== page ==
The gifted batsman is 30 and peaking in the limited-overs game. This is his chance to establish himself in the Test team and realise his full potential
India cricket star Rohit Sharma's route to greatness passes through South Africa this winter
Rohit Sharma is always under pressure. Always has been, always will be.
He is not the only cricketer dealing with it, but if you happen to be as good as Rohit, it is by all accounts intense. And if you happen to be as good as Rohit and living in India, it must reach unfathomable levels.
So how is he dealing with it? A casual survey of his career stats shows he is doing alright.
Across three formats he has scored nearly 10,000 runs and hit 20 centuries to boast 40-plus averages in Tests and one-day internationals. He is the only player to score three double-hundreds in ODIs. He is also one of just 13 players to cross three-figures in all three formats.
His career is not just about numbers either.
He has been an integral part of a World Twenty20-winning team (2007) and a Champions Trophy-winning side (2013).
After becoming the only man to clinch the annual Indian Premier League Twenty20 competition four times as a player and three times as captain, he was named Virat Kohli's deputy in India's limited-overs side this year.
To top what has been a successful 2017 for him, Rohit led India to victory in his first ODI series as captain - over Sri Lanka last week. Next he will lead his team out in a T20 series against the southern neighbours, with the first game getting underway on Wednesday.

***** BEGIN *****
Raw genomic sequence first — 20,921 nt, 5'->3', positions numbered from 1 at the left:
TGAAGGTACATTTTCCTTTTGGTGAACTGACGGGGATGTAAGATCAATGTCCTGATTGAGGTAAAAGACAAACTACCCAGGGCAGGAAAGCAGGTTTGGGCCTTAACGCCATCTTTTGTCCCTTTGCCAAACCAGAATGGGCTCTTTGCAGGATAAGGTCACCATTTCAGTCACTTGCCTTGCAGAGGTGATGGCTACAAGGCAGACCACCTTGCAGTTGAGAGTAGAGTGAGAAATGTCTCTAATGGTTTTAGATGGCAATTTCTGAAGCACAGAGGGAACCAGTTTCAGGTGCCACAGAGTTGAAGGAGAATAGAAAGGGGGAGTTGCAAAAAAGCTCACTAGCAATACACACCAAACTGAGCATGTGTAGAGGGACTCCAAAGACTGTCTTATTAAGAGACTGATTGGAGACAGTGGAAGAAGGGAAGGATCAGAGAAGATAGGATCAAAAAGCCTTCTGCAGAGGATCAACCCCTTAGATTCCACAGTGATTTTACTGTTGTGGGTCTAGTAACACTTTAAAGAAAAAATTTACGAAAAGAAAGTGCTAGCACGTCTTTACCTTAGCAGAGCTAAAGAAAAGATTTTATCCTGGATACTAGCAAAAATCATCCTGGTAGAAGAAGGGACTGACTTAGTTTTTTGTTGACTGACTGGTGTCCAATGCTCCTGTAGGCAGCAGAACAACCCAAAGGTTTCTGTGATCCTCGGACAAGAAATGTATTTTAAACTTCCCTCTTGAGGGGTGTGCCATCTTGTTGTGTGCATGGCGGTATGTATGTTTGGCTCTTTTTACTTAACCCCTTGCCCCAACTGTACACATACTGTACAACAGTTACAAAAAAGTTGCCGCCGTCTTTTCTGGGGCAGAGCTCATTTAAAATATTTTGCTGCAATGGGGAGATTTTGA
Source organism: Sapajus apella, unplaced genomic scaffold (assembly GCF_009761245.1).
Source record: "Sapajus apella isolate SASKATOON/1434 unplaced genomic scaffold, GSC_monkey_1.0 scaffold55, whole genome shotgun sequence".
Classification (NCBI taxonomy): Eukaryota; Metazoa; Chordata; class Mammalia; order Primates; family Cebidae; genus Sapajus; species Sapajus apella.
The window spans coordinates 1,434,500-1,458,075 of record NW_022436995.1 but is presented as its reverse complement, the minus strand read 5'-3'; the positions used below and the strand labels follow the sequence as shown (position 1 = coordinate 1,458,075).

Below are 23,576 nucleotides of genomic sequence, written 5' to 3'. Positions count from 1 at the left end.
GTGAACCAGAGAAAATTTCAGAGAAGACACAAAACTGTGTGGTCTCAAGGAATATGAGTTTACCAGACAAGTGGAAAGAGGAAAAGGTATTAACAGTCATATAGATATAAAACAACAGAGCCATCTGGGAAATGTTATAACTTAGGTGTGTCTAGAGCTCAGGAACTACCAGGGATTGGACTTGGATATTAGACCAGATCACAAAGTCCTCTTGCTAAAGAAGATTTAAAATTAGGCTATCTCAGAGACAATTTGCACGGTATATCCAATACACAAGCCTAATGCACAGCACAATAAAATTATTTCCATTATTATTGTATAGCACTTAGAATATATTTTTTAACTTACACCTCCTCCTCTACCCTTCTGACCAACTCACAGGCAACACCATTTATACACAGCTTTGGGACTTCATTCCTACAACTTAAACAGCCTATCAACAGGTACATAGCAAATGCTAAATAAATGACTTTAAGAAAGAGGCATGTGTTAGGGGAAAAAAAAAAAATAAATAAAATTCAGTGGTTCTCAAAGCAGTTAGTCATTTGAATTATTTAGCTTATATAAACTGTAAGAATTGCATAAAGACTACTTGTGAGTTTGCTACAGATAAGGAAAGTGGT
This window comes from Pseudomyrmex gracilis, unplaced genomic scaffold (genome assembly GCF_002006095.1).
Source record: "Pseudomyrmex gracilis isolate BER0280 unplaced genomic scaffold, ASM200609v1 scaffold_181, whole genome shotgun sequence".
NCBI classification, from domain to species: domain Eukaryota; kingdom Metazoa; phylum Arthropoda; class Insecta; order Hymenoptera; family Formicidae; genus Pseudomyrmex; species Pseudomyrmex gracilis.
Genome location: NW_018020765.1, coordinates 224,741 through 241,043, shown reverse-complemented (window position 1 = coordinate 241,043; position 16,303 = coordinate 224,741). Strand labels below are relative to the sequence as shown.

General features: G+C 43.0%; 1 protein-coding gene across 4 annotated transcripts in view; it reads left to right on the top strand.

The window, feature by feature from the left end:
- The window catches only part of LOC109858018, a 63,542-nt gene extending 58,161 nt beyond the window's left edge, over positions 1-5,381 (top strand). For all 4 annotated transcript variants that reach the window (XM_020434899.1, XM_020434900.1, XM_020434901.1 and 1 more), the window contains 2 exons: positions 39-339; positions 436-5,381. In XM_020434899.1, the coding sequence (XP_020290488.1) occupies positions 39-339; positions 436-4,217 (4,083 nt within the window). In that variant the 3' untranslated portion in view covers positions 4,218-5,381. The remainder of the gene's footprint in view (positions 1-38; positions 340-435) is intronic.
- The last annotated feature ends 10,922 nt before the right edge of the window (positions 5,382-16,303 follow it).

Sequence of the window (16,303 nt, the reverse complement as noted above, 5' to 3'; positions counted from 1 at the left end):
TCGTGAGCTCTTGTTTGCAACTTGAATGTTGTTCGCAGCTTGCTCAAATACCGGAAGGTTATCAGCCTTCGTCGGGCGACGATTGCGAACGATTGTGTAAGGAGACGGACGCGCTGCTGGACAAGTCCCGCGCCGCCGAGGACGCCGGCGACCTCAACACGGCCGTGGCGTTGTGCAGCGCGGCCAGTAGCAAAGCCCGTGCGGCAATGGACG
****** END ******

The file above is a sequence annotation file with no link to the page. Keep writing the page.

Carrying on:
Good career? Splendid, many would say, and he has achieved all this at just 30 years of age. He must be dealing well with pressure.
Yet, his career remains an unfulfilled one in the eyes of many, not least the man himself. That perception is unlikely to change until he does two things: one, establish himself in India's Test XI, and two, score big runs outside the subcontinent lest he is left to wear the 'flat-track bully' tag for the rest of his life.
Unfortunately for him, there is some truth to both criticisms often levelled at him.
When India have needed him to score big in crucial situations, he has tended to fail: 34 runs in India's 2015 World Cup semi-final defeat to Australia, 43 in the 2016 World Twenty20 semi-final loss to West Indies and scoreless in the 2017 Champions Trophy final capitulation at the hands of Pakistan.
Despite being in the national selectors' plans for more than a decade, he has played in only 23 Tests - far too few for a cricketer of his calibre. The three hundreds he has to his name in the long form include two against West Indies and one against Sri Lanka - all of them against weak opposition and in the relative comforts of home.
One problem is his mindset: the moment his character is put to the test, he tends to lose his poise.
Such an occasion arose in South Africa in 2013 when he was facing Dale Steyn, then arguably the world's most feared paceman.
Realising Rohit had not scored enough runs in the series and had yet to get his eye in, Steyn had him on the backfoot with some hostile fast bowling and a few terse words. What Rohit needed to do was put his head down and focus on the task of saving his team from probable defeat.